Using a larger hose won’t help you any Aaron if you’re connecting it to the same standard dust port on the saw. The dust port is going to be your smallest diameter opening and that limits the air flow to what can fit through that opening. It doesn’t matter how big the hose is that’s connected to it, you’ll still only get the smaller air flow because the air traveling through the dust port won’t be compressed at dust collector pressures. Using a larger hose actually makes things worse since the velocity of the air drops inside of the hose when it’s connected to a smaller port that limits the air flow. Your best bet is to use a hose that is as close to the diameter of the port as possible. I used some 1 1/2″ inside diameter hose on my glide saw and it works great. The custom dust boot makes a world of difference too.

    thanks for explaining that, would it help if it split the airflow between the hose and another one with a larger opening? so like a table saw that has over under dust collection?

    I actually disagree.

    A dust collector – think HP rating and 4-inch ducting – such as your Oneida will do a good job moving a LOT of air, but at a low static pressure. This means it has very little “pick-up” but moves a lot of light dust.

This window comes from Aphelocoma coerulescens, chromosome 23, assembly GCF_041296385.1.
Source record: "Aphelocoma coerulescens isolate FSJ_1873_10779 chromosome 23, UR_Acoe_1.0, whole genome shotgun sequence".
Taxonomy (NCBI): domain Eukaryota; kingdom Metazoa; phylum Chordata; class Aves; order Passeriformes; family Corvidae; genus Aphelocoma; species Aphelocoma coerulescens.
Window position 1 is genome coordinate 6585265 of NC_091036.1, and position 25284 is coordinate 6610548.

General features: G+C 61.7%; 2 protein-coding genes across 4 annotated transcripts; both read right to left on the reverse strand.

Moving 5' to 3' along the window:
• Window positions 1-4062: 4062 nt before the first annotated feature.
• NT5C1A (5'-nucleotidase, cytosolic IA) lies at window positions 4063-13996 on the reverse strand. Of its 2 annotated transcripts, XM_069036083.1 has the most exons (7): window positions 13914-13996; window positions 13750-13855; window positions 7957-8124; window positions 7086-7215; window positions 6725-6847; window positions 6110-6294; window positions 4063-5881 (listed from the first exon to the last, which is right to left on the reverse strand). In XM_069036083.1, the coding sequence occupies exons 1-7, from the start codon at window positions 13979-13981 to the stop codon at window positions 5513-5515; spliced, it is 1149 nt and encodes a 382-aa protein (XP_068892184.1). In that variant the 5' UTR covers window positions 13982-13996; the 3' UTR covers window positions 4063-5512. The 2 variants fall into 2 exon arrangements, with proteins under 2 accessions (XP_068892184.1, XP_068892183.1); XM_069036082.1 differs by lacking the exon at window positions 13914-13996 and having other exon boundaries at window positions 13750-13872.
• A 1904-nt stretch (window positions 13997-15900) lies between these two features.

On the flip side, a dust extractor, or shop vac type is a low air movement, but high static pressure device. It will put a lot of pull on a small volume of air. Thats why it works so well with a sander. Can pull the dust through those little holes.

    An extractor with all the right setup will do a great job picking up most of the dust generated by a miter saw, but a hood located in the right place, like the big gulp, with the biggest port your DC can handle, will collect just about all of the fine dust – position it correctly, and the heavier stuff will be thrown into the ductwork too. Look at the Fastcap hood for inspiration there.

    Most discussion about dust collection for a miter saw assumes it is being used as a mobile tool – and it often is – but if you want to set up near your Mini Gorilla, you may as well take advantage. I am planning on picking up a big gulp to set up behind my Axial glide (not like I have rails in the way) and will use it with my vac/Dust deputy attached to the small port. Right now, I run both vac and DC with my table saw, may as well do the same with my miter saw.

    To answer your question Aaron, yes splitting into two hoses would let you make the best use of the air flow that your dust collector is capable of since it’s not being choked down to one small opening on the saw dust port.